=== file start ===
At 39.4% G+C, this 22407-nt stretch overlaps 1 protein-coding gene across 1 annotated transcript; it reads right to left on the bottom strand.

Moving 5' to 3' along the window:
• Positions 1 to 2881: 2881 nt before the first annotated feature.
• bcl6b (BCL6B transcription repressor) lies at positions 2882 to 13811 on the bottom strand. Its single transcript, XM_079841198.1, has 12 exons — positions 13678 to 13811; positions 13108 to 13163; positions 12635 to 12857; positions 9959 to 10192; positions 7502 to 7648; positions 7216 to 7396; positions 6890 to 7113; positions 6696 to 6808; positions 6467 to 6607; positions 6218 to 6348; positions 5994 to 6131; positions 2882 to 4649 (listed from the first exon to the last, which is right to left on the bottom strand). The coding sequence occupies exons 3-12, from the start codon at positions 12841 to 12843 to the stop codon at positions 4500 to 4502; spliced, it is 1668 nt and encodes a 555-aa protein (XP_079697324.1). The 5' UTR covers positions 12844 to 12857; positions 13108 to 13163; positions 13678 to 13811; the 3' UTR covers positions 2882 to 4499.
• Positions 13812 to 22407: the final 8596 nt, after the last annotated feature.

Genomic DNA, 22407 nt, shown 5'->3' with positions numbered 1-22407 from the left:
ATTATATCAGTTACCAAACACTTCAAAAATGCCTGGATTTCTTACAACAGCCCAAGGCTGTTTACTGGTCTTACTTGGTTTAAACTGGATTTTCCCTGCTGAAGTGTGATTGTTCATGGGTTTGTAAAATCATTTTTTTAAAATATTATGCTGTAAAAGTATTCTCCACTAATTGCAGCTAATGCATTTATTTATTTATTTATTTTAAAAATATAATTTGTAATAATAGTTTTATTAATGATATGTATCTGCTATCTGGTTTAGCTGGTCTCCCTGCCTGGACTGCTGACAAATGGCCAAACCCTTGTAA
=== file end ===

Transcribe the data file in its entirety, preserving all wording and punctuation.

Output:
At 39.4% G+C, this 22407-nt stretch overlaps 1 protein-coding gene across 1 annotated transcript; it reads right to left on the bottom strand.

Moving 5' to 3' along the window:
• Positions 1 to 2881: 2881 nt before the first annotated feature.
• bcl6b (BCL6B transcription repressor) lies at positions 2882 to 13811 on the bottom strand. Its single transcript, XM_079841198.1, has 12 exons — positions 13678 to 13811; positions 13108 to 13163; positions 12635 to 12857; positions 9959 to 10192; positions 7502 to 7648; positions 7216 to 7396; positions 6890 to 7113; positions 6696 to 6808; positions 6467 to 6607; positions 6218 to 6348; positions 5994 to 6131; positions 2882 to 4649 (listed from the first exon to the last, which is right to left on the bottom strand). The coding sequence occupies exons 3-12, from the start codon at positions 12841 to 12843 to the stop codon at positions 4500 to 4502; spliced, it is 1668 nt and encodes a 555-aa protein (XP_079697324.1). The 5' UTR covers positions 12844 to 12857; positions 13108 to 13163; positions 13678 to 13811; the 3' UTR covers positions 2882 to 4499.
• Positions 13812 to 22407: the final 8596 nt, after the last annotated feature.

Genomic DNA, 22407 nt, shown 5'->3' with positions numbered 1-22407 from the left:
ATTATATCAGTTACCAAACACTTCAAAAATGCCTGGATTTCTTACAACAGCCCAAGGCTGTTTACTGGTCTTACTTGGTTTAAACTGGATTTTCCCTGCTGAAGTGTGATTGTTCATGGGTTTGTAAAATCATTTTTTTAAAATATTATGCTGTAAAAGTATTCTCCACTAATTGCAGCTAATGCATTTATTTATTTATTTATTTTAAAAATATAATTTGTAATAATAGTTTTATTAATGATATGTATCTGCTATCTGGTTTAGCTGGTCTCCCTGCCTGGACTGCTGACAAATGGCCAAACCCTTGTAA